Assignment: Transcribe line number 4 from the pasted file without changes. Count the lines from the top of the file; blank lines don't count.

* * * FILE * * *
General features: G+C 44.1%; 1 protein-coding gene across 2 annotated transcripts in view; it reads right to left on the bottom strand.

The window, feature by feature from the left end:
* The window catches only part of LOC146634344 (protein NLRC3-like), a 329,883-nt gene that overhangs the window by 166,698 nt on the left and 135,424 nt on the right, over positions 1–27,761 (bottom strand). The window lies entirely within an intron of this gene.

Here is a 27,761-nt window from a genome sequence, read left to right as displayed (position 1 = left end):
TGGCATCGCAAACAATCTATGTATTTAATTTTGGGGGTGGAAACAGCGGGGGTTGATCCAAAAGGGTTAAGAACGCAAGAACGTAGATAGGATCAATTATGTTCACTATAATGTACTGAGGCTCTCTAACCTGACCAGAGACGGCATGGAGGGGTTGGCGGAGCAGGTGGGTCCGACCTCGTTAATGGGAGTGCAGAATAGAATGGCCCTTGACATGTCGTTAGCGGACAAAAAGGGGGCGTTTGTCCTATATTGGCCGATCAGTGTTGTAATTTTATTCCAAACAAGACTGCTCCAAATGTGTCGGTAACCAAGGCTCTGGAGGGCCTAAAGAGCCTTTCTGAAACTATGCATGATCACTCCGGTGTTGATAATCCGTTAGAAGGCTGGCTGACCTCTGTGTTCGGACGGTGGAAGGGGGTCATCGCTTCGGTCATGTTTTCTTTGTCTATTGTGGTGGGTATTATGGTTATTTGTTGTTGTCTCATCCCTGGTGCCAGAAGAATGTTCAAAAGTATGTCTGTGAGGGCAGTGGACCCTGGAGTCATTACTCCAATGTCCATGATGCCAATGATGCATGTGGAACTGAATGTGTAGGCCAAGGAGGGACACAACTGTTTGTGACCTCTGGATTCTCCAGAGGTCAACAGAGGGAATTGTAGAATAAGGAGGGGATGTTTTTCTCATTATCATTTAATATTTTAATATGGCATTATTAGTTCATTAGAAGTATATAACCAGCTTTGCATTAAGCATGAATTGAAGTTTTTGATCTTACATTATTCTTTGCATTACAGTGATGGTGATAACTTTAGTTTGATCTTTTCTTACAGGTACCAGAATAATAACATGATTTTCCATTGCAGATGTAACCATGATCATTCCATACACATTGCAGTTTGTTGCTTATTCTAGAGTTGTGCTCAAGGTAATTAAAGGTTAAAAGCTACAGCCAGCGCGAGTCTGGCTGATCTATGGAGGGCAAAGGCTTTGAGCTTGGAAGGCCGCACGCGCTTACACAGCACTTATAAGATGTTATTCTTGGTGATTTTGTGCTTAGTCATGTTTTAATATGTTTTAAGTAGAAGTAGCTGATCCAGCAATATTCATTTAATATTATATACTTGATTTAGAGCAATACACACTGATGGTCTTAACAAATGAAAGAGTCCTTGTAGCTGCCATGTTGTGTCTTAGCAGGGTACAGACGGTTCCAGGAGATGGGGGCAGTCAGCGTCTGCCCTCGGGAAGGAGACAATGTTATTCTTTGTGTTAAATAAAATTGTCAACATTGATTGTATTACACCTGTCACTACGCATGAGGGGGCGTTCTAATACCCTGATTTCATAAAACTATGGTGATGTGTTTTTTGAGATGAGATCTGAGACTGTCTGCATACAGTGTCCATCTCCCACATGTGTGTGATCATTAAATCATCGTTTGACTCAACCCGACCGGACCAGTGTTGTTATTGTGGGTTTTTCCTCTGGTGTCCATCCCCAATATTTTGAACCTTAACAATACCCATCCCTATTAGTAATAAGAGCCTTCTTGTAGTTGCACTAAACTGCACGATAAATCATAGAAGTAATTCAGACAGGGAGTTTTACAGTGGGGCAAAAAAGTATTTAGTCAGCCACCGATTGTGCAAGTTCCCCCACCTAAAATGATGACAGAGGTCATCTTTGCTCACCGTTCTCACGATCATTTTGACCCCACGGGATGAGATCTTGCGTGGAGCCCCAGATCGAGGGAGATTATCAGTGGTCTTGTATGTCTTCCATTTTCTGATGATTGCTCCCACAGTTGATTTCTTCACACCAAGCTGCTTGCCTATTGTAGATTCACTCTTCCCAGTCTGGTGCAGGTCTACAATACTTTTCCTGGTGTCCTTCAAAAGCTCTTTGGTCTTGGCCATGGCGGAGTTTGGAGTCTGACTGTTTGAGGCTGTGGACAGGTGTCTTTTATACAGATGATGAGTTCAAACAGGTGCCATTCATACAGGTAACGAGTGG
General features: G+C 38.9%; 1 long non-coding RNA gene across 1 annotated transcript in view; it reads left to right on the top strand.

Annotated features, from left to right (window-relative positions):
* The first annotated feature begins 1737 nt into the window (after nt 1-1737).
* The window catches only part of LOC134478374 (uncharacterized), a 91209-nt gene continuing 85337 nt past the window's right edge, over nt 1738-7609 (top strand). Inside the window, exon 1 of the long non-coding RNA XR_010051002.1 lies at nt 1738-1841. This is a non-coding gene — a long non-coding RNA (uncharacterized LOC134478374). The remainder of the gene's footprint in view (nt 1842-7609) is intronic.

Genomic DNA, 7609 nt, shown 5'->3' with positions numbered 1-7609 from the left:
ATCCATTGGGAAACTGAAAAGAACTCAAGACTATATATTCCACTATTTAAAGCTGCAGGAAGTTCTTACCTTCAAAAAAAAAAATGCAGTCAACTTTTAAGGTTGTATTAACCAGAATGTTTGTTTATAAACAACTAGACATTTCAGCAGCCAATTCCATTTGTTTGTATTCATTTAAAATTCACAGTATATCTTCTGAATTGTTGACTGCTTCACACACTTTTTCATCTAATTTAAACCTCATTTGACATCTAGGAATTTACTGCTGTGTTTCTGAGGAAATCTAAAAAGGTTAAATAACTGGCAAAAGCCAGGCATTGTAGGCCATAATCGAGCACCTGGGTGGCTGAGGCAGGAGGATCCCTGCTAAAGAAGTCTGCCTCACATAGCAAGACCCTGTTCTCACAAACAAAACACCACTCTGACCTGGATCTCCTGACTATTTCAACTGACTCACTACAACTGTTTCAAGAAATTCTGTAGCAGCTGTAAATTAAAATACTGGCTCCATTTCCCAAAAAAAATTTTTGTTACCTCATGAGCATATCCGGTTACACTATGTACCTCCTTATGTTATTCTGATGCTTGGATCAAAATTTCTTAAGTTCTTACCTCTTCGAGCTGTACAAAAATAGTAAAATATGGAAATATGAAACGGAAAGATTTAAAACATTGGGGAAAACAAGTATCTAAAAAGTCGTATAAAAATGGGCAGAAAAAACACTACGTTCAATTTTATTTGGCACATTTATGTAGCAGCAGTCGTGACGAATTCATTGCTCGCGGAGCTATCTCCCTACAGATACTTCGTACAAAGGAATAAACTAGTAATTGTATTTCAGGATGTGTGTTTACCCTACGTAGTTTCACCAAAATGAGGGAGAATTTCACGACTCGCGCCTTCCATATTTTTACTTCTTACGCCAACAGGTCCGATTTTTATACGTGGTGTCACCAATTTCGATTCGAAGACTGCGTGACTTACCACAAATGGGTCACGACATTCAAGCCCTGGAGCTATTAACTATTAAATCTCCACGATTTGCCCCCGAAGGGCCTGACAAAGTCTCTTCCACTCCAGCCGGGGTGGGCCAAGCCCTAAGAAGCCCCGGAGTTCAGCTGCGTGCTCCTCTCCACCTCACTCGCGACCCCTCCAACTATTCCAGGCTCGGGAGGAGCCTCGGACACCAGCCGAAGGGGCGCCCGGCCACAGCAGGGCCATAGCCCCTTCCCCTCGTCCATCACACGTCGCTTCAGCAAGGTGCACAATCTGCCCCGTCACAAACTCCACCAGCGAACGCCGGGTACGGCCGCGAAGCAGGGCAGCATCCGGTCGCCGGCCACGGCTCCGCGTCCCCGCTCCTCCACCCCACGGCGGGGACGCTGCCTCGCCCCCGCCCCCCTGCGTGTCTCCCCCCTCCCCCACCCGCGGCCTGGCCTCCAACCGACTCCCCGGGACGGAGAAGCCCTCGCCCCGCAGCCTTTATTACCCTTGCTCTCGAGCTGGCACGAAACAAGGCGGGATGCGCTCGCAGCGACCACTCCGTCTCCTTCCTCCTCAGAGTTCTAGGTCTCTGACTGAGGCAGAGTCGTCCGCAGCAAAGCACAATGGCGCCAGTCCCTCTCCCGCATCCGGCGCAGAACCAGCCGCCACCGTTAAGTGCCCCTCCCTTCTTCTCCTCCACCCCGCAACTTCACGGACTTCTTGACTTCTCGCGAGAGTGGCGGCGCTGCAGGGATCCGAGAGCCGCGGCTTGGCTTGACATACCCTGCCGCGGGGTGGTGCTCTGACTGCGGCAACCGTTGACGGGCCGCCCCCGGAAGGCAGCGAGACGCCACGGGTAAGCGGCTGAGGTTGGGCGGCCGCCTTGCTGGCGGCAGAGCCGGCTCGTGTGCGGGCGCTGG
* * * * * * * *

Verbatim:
Here is a 27,761-nt window from a genome sequence, read left to right as displayed (position 1 = left end):